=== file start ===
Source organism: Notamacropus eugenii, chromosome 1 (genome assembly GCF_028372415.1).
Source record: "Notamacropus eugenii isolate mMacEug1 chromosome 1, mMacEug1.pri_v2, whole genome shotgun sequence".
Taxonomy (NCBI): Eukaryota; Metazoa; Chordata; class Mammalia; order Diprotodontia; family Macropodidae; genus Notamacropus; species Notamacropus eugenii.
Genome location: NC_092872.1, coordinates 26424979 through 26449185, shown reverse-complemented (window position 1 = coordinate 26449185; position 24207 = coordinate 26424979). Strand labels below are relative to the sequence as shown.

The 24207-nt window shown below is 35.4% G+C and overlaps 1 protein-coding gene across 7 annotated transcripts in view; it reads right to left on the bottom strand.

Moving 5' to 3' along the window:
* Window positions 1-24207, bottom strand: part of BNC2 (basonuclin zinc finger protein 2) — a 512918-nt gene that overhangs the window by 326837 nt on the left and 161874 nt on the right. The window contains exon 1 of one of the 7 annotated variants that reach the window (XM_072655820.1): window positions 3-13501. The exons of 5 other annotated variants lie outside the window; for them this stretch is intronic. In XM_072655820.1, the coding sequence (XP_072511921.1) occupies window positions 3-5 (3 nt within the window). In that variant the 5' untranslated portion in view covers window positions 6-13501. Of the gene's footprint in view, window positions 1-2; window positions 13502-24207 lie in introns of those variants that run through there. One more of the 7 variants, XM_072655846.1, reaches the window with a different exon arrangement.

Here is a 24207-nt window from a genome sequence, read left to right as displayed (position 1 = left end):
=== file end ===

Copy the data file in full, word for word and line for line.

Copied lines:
Source organism: Notamacropus eugenii, chromosome 1 (genome assembly GCF_028372415.1).
Source record: "Notamacropus eugenii isolate mMacEug1 chromosome 1, mMacEug1.pri_v2, whole genome shotgun sequence".
Taxonomy (NCBI): Eukaryota; Metazoa; Chordata; class Mammalia; order Diprotodontia; family Macropodidae; genus Notamacropus; species Notamacropus eugenii.
Genome location: NC_092872.1, coordinates 26424979 through 26449185, shown reverse-complemented (window position 1 = coordinate 26449185; position 24207 = coordinate 26424979). Strand labels below are relative to the sequence as shown.

The 24207-nt window shown below is 35.4% G+C and overlaps 1 protein-coding gene across 7 annotated transcripts in view; it reads right to left on the bottom strand.

Moving 5' to 3' along the window:
* Window positions 1-24207, bottom strand: part of BNC2 (basonuclin zinc finger protein 2) — a 512918-nt gene that overhangs the window by 326837 nt on the left and 161874 nt on the right. The window contains exon 1 of one of the 7 annotated variants that reach the window (XM_072655820.1): window positions 3-13501. The exons of 5 other annotated variants lie outside the window; for them this stretch is intronic. In XM_072655820.1, the coding sequence (XP_072511921.1) occupies window positions 3-5 (3 nt within the window). In that variant the 5' untranslated portion in view covers window positions 6-13501. Of the gene's footprint in view, window positions 1-2; window positions 13502-24207 lie in introns of those variants that run through there. One more of the 7 variants, XM_072655846.1, reaches the window with a different exon arrangement.

Here is a 24207-nt window from a genome sequence, read left to right as displayed (position 1 = left end):